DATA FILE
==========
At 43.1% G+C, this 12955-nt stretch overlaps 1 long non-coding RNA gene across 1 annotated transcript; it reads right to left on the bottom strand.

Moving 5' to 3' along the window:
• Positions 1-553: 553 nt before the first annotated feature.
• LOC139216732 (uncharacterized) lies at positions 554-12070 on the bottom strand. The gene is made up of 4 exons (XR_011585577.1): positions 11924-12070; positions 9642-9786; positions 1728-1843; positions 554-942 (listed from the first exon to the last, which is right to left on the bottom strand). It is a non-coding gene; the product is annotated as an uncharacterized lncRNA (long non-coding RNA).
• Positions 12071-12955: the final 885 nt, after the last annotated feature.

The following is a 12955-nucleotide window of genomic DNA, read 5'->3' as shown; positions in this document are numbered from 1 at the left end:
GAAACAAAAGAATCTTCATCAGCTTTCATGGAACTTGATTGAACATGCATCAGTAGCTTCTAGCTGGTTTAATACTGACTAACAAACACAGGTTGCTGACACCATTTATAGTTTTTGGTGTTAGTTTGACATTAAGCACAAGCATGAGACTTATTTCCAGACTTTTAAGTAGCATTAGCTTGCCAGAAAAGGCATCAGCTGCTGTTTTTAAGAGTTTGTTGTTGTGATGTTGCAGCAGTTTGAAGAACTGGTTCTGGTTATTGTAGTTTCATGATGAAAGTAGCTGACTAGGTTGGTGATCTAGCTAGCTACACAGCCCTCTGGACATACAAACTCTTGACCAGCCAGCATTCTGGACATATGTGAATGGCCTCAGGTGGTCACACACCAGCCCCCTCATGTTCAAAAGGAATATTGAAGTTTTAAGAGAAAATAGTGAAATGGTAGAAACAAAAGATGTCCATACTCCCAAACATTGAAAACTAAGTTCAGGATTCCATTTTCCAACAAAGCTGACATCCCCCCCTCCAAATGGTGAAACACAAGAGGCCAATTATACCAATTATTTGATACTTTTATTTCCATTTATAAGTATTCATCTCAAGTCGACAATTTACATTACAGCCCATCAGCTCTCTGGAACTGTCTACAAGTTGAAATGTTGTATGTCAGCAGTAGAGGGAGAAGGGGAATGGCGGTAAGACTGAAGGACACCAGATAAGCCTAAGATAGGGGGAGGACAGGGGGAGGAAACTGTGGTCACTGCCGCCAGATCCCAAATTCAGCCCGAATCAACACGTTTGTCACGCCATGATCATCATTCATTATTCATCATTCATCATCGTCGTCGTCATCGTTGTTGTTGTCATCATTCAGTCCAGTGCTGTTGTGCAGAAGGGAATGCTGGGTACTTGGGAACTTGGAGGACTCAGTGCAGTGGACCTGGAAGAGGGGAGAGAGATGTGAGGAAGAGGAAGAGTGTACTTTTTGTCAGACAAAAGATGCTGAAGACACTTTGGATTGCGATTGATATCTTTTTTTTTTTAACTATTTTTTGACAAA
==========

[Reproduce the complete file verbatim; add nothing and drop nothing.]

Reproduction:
At 43.1% G+C, this 12955-nt stretch overlaps 1 long non-coding RNA gene across 1 annotated transcript; it reads right to left on the bottom strand.

Moving 5' to 3' along the window:
• Positions 1-553: 553 nt before the first annotated feature.
• LOC139216732 (uncharacterized) lies at positions 554-12070 on the bottom strand. The gene is made up of 4 exons (XR_011585577.1): positions 11924-12070; positions 9642-9786; positions 1728-1843; positions 554-942 (listed from the first exon to the last, which is right to left on the bottom strand). It is a non-coding gene; the product is annotated as an uncharacterized lncRNA (long non-coding RNA).
• Positions 12071-12955: the final 885 nt, after the last annotated feature.

The following is a 12955-nucleotide window of genomic DNA, read 5'->3' as shown; positions in this document are numbered from 1 at the left end:
GAAACAAAAGAATCTTCATCAGCTTTCATGGAACTTGATTGAACATGCATCAGTAGCTTCTAGCTGGTTTAATACTGACTAACAAACACAGGTTGCTGACACCATTTATAGTTTTTGGTGTTAGTTTGACATTAAGCACAAGCATGAGACTTATTTCCAGACTTTTAAGTAGCATTAGCTTGCCAGAAAAGGCATCAGCTGCTGTTTTTAAGAGTTTGTTGTTGTGATGTTGCAGCAGTTTGAAGAACTGGTTCTGGTTATTGTAGTTTCATGATGAAAGTAGCTGACTAGGTTGGTGATCTAGCTAGCTACACAGCCCTCTGGACATACAAACTCTTGACCAGCCAGCATTCTGGACATATGTGAATGGCCTCAGGTGGTCACACACCAGCCCCCTCATGTTCAAAAGGAATATTGAAGTTTTAAGAGAAAATAGTGAAATGGTAGAAACAAAAGATGTCCATACTCCCAAACATTGAAAACTAAGTTCAGGATTCCATTTTCCAACAAAGCTGACATCCCCCCCTCCAAATGGTGAAACACAAGAGGCCAATTATACCAATTATTTGATACTTTTATTTCCATTTATAAGTATTCATCTCAAGTCGACAATTTACATTACAGCCCATCAGCTCTCTGGAACTGTCTACAAGTTGAAATGTTGTATGTCAGCAGTAGAGGGAGAAGGGGAATGGCGGTAAGACTGAAGGACACCAGATAAGCCTAAGATAGGGGGAGGACAGGGGGAGGAAACTGTGGTCACTGCCGCCAGATCCCAAATTCAGCCCGAATCAACACGTTTGTCACGCCATGATCATCATTCATTATTCATCATTCATCATCGTCGTCGTCATCGTTGTTGTTGTCATCATTCAGTCCAGTGCTGTTGTGCAGAAGGGAATGCTGGGTACTTGGGAACTTGGAGGACTCAGTGCAGTGGACCTGGAAGAGGGGAGAGAGATGTGAGGAAGAGGAAGAGTGTACTTTTTGTCAGACAAAAGATGCTGAAGACACTTTGGATTGCGATTGATATCTTTTTTTTTTTAACTATTTTTTGACAAA